There are so many accessible apps for outdoor enthusiasts on the market these days. Unlike social media apps that keep you connected to your communal human web, apps geared towards the outdoorsy help plan and enrich new and better adventures. From map apps that navigate your journeys, to apps that will help keep you safe on the trails and in the backcountry, check out these ten tried-and-true apps that we can’t get enough of.
I try not to use too many apps while I’m out enjoying nature. I don’t advocate the use of cell phones as a GPS device, but there are a couple of standout mapping and route finding apps for hikers, like the Earthmate App from Garmin. I use the free app with my inReach Explorer to take advantage of some cool capabilities like being able to download maps for offline use. But the Garmin inReach device, which couples with the app via Bluetooth, costs $350 (for the mini unit), and its most important capabilities of tracking, providing satellite communications (including localized weather reports when there’s no cellphone coverage) and SOS functions are only available when you pay extra for a monthly package. If you’re a casual adventurer, you probably don’t need to spring for this app. But if crazy solo adventures are your thing, the Earthmate app is for you.
If you roll more on the casual to avid adventurer side, check out Avenza. It’s a great little mapping tool that allows you to track and download GPS-synced maps. Its store allows you to buy topographic and other maps from the likes of National Geographic and more. You can also add a ton of functionality to it with CalTopo. It’s not an app, but a site that allows you to create and export GPS tracks and GPS-synced maps, routes and more. These two together create a really powerful tool that can help you plan adventures for free, or you can pay for extra functionality on CalTopo. The free maps are limited to a certain size, but by paying for the service enables you to create a map that covers a much larger area. If you’re planning any backcountry skiing or climbing adventures, CalTopo offers layers that show slope shading and avalanche risk. CalTopo can be a little hard to learn, but here’s a video showing how to use a lot of its functions: https://www.youtube.com/watch?v=zjUo6PwHmAQ
Roadtrippers is a great app for not only getting to an adventure, but it also helps you discover things along your route—like local breweries, restaurants or hot springs. Just enter your starting location and destination, and the app will let you customize your interests and create an itinerary of destinations to visit along the way.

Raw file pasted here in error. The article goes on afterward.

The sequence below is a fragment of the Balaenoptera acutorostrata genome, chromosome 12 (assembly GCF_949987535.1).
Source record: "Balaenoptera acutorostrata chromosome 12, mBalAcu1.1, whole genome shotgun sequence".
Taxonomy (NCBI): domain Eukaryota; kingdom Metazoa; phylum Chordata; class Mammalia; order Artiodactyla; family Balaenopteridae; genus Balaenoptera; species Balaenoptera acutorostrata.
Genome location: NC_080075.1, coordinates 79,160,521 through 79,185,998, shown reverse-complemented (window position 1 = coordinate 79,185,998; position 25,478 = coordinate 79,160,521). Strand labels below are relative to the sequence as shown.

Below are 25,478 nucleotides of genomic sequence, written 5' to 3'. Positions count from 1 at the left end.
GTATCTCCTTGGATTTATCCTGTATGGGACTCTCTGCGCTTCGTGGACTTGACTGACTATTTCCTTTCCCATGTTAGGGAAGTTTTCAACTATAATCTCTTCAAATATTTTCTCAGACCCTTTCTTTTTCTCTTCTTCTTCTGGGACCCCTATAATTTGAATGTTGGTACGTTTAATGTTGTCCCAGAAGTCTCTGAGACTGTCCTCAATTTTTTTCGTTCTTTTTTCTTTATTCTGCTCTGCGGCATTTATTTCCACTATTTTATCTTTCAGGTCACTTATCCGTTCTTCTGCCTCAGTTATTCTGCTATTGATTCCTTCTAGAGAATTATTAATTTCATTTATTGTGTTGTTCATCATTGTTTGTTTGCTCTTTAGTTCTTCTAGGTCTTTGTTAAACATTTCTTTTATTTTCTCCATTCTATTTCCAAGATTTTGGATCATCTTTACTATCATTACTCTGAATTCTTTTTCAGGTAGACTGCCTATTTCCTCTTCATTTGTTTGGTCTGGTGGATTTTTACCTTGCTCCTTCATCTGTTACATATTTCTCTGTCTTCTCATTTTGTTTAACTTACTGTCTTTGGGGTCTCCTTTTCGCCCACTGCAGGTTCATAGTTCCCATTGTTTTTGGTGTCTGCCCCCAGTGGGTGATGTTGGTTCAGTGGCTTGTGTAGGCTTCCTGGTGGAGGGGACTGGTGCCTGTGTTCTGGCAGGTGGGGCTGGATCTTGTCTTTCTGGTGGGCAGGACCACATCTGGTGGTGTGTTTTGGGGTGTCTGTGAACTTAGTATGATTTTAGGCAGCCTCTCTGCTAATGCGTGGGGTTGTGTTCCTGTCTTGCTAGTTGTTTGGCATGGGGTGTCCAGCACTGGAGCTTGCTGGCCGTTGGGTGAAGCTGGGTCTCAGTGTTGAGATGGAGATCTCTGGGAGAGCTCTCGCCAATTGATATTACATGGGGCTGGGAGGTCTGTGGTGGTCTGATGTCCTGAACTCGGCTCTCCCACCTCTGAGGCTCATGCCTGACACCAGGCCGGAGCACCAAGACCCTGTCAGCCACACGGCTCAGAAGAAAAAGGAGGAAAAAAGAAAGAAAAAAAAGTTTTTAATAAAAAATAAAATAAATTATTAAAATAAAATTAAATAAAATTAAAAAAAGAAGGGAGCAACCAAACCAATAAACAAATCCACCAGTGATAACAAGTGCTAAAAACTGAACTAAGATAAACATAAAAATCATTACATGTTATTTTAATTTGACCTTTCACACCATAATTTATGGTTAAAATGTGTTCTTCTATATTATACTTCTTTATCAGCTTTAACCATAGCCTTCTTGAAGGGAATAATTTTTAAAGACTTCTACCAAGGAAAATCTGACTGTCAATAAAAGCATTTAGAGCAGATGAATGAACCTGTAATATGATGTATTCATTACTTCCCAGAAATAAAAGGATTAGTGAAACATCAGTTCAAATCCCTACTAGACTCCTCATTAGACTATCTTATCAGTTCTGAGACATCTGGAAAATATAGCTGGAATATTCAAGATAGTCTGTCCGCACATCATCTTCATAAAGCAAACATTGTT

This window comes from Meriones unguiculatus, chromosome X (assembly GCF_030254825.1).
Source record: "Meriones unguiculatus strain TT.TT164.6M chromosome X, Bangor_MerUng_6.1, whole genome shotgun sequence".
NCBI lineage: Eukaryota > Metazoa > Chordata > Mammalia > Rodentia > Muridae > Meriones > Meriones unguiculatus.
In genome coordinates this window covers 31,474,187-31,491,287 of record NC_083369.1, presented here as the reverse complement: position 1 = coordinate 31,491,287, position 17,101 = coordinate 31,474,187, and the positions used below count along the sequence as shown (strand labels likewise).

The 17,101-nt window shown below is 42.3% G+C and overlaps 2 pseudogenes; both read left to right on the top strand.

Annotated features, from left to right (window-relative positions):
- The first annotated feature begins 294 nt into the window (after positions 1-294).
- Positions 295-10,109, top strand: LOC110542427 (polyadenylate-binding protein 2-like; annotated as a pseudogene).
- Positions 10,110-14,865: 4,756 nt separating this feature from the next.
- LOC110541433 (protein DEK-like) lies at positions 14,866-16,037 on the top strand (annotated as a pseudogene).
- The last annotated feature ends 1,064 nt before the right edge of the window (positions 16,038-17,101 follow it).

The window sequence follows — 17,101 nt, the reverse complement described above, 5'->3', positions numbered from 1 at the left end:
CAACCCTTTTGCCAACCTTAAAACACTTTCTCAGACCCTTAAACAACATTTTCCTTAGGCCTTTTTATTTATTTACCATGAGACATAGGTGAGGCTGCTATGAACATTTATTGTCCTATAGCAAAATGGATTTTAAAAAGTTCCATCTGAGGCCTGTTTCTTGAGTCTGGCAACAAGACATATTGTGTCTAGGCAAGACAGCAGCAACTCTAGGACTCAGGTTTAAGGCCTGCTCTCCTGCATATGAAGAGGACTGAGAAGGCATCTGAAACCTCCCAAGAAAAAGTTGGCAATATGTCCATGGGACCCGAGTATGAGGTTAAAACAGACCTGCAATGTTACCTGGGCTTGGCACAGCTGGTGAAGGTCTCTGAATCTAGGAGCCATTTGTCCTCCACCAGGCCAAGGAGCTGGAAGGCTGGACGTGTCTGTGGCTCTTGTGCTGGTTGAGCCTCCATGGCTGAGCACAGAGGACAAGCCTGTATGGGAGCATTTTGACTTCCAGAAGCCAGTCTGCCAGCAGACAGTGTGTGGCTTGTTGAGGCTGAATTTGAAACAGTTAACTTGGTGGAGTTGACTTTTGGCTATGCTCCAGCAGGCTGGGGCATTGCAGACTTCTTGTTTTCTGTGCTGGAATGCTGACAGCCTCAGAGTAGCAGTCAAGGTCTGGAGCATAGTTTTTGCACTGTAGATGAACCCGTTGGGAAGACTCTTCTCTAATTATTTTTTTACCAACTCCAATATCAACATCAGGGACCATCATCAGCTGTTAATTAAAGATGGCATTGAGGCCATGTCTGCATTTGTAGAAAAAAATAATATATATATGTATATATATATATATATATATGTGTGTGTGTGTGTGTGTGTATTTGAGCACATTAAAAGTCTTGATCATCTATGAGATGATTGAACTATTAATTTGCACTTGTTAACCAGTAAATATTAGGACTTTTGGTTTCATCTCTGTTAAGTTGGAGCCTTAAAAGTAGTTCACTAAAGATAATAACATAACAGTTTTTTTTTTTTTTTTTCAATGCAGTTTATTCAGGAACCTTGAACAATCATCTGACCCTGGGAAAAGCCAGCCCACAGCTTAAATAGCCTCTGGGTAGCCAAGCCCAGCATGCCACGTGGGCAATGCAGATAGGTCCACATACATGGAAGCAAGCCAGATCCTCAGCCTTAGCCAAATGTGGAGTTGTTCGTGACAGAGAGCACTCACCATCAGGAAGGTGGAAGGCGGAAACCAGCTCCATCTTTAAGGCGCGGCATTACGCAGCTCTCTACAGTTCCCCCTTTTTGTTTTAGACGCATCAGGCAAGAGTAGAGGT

Colorado Wildfire Watch App
It’s unfortunate but wildfire season can certainly throw a kink in your outdoor adventures. Planning a trip in a wildfire-prone state like Colorado means checking and monitoring wildfires in the area you’re planning to go into. Thankfully there’s the free Colorado Wildfire Watch App from the Colorado Division of Fire Prevention & Control. The app keeps tabs on wildfires and relief efforts across the state, and much of the West.
Of course there has to be a weather app or two on this list. I like Wunderground the best. It’s intuitive, hyper local and you can choose the map layers you want to see and zoom in on the locations you want to check out. This app also features crowd reports and webcams for a real-time look at outdoor locations you’re looking to travel to.
PeakFinder and PeakVisor
One of the best things to happen with the more recent smartphones are the augmented reality (AR) features. Two fun and powerful apps that take advantage of AR features are PeakFinder and PeakVisor. Both apps use your device’s location and its camera to show you the names of prominent visible peaks and features in your area. They’re not as useful as a complete mapping tool, but if you want to know if you’re staring at Pikes Peak 80 miles away—or some unnamed hill in front of it—these apps will show you. PeakVisor offers the heights of features mapped out as well, and the ability to easily take a screenshot of the peaks you’re looking at. Either way, you’re going to pay for these apps, PeakFinder is $4.99 and PeakVisor is $5.99 on the App Store.